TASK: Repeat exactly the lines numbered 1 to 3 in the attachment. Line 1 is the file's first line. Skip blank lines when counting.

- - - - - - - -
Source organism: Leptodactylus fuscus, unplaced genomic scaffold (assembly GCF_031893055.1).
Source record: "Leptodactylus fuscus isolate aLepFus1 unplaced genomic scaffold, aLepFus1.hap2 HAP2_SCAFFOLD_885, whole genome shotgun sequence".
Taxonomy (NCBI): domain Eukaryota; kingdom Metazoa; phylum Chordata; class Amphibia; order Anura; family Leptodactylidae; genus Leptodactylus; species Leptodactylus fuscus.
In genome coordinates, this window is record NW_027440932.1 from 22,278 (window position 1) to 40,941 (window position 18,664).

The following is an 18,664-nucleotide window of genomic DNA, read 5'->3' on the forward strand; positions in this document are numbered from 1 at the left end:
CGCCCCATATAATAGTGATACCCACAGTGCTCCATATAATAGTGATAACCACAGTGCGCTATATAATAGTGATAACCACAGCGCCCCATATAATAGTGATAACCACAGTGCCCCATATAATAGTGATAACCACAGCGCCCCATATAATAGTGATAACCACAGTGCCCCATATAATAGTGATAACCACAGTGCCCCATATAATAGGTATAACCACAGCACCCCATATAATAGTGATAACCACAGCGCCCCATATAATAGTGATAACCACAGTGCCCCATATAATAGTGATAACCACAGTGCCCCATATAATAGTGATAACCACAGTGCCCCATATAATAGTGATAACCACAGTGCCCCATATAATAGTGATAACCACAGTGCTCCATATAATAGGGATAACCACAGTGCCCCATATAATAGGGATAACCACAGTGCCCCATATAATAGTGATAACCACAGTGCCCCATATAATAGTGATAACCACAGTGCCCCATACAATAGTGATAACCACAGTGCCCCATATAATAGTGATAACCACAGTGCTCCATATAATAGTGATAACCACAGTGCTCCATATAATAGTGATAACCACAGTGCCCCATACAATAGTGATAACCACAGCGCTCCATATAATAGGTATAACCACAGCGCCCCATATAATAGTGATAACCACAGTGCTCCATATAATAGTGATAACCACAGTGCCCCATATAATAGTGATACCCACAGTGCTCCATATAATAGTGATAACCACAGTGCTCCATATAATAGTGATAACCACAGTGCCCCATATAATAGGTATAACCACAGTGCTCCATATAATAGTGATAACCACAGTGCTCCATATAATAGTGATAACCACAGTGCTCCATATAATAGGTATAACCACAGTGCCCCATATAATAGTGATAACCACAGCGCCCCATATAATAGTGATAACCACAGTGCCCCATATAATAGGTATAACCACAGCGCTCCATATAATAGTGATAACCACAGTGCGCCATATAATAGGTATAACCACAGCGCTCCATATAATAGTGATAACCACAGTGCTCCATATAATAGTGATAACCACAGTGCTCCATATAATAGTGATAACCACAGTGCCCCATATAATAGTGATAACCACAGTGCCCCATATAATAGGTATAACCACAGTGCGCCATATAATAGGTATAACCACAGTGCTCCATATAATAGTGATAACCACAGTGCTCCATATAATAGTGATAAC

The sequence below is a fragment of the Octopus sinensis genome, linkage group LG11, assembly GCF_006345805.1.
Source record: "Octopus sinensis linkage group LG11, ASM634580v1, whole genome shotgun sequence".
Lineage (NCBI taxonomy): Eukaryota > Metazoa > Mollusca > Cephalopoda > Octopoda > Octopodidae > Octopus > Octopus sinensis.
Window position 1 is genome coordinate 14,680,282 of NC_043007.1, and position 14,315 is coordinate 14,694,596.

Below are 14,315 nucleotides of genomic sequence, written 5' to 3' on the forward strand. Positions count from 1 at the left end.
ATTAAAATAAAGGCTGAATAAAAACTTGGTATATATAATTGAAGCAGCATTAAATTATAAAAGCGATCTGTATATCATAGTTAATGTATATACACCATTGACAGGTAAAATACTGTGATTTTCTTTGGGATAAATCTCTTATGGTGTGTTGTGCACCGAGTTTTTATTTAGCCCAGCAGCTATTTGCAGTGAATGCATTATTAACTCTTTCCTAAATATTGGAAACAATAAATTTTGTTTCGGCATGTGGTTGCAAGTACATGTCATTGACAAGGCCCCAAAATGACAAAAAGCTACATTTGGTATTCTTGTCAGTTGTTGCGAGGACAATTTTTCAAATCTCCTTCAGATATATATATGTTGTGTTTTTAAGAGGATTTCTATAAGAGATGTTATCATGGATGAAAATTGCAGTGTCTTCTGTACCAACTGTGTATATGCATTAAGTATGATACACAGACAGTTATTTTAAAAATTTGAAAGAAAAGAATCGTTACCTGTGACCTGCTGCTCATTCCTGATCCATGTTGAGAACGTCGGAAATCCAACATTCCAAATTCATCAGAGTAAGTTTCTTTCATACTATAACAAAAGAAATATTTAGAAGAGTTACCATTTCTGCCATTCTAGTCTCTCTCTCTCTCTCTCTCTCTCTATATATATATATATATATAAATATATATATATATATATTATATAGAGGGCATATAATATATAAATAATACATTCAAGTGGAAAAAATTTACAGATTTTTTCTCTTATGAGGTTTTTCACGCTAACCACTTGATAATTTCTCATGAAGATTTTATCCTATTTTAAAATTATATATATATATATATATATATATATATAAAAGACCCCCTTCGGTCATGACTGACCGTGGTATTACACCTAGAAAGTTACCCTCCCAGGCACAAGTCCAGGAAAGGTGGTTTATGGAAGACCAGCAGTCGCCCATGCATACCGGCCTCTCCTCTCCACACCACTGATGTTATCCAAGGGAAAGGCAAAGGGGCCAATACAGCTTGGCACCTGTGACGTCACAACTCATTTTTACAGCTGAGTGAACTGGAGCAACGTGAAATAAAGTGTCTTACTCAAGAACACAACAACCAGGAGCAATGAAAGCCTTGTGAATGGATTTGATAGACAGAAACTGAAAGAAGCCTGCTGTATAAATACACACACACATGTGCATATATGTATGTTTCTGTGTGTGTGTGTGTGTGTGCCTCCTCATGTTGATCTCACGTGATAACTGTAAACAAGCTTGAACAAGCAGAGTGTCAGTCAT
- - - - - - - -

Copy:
Source organism: Leptodactylus fuscus, unplaced genomic scaffold (assembly GCF_031893055.1).
Source record: "Leptodactylus fuscus isolate aLepFus1 unplaced genomic scaffold, aLepFus1.hap2 HAP2_SCAFFOLD_885, whole genome shotgun sequence".
Taxonomy (NCBI): domain Eukaryota; kingdom Metazoa; phylum Chordata; class Amphibia; order Anura; family Leptodactylidae; genus Leptodactylus; species Leptodactylus fuscus.